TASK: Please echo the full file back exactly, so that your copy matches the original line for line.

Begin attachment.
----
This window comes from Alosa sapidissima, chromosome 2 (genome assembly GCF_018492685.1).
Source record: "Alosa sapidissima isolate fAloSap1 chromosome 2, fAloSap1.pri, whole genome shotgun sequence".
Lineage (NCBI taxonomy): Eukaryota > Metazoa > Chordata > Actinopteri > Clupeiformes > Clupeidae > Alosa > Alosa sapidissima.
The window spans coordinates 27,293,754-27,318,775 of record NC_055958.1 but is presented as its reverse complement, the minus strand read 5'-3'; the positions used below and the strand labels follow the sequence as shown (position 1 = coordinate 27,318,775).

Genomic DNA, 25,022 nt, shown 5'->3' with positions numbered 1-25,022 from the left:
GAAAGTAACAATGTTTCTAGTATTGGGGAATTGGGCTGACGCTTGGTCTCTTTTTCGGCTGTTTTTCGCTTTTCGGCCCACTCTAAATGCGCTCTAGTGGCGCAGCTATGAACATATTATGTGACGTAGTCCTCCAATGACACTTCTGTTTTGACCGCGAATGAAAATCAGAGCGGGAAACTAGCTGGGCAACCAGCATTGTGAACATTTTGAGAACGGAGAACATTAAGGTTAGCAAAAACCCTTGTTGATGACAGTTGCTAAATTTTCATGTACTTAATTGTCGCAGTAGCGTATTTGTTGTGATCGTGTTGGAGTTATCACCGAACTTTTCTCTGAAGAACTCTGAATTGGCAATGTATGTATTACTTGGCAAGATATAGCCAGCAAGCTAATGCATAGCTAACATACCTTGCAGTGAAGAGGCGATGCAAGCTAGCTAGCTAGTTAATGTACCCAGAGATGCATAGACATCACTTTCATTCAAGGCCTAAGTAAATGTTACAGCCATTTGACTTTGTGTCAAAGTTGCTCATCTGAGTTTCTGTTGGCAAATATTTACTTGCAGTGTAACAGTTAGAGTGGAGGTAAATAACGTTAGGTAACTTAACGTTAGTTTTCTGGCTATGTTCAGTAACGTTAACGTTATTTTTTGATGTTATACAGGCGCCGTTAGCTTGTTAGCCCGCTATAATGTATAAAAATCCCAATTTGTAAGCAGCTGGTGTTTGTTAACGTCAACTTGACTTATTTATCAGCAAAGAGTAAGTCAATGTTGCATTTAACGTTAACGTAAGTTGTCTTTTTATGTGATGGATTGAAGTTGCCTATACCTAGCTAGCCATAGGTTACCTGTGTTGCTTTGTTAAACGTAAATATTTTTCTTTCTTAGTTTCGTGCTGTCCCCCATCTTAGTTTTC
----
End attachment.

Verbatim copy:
This window comes from Alosa sapidissima, chromosome 2 (genome assembly GCF_018492685.1).
Source record: "Alosa sapidissima isolate fAloSap1 chromosome 2, fAloSap1.pri, whole genome shotgun sequence".
Lineage (NCBI taxonomy): Eukaryota > Metazoa > Chordata > Actinopteri > Clupeiformes > Clupeidae > Alosa > Alosa sapidissima.
The window spans coordinates 27,293,754-27,318,775 of record NC_055958.1 but is presented as its reverse complement, the minus strand read 5'-3'; the positions used below and the strand labels follow the sequence as shown (position 1 = coordinate 27,318,775).

Genomic DNA, 25,022 nt, shown 5'->3' with positions numbered 1-25,022 from the left:
GAAAGTAACAATGTTTCTAGTATTGGGGAATTGGGCTGACGCTTGGTCTCTTTTTCGGCTGTTTTTCGCTTTTCGGCCCACTCTAAATGCGCTCTAGTGGCGCAGCTATGAACATATTATGTGACGTAGTCCTCCAATGACACTTCTGTTTTGACCGCGAATGAAAATCAGAGCGGGAAACTAGCTGGGCAACCAGCATTGTGAACATTTTGAGAACGGAGAACATTAAGGTTAGCAAAAACCCTTGTTGATGACAGTTGCTAAATTTTCATGTACTTAATTGTCGCAGTAGCGTATTTGTTGTGATCGTGTTGGAGTTATCACCGAACTTTTCTCTGAAGAACTCTGAATTGGCAATGTATGTATTACTTGGCAAGATATAGCCAGCAAGCTAATGCATAGCTAACATACCTTGCAGTGAAGAGGCGATGCAAGCTAGCTAGCTAGTTAATGTACCCAGAGATGCATAGACATCACTTTCATTCAAGGCCTAAGTAAATGTTACAGCCATTTGACTTTGTGTCAAAGTTGCTCATCTGAGTTTCTGTTGGCAAATATTTACTTGCAGTGTAACAGTTAGAGTGGAGGTAAATAACGTTAGGTAACTTAACGTTAGTTTTCTGGCTATGTTCAGTAACGTTAACGTTATTTTTTGATGTTATACAGGCGCCGTTAGCTTGTTAGCCCGCTATAATGTATAAAAATCCCAATTTGTAAGCAGCTGGTGTTTGTTAACGTCAACTTGACTTATTTATCAGCAAAGAGTAAGTCAATGTTGCATTTAACGTTAACGTAAGTTGTCTTTTTATGTGATGGATTGAAGTTGCCTATACCTAGCTAGCCATAGGTTACCTGTGTTGCTTTGTTAAACGTAAATATTTTTCTTTCTTAGTTTCGTGCTGTCCCCCATCTTAGTTTTC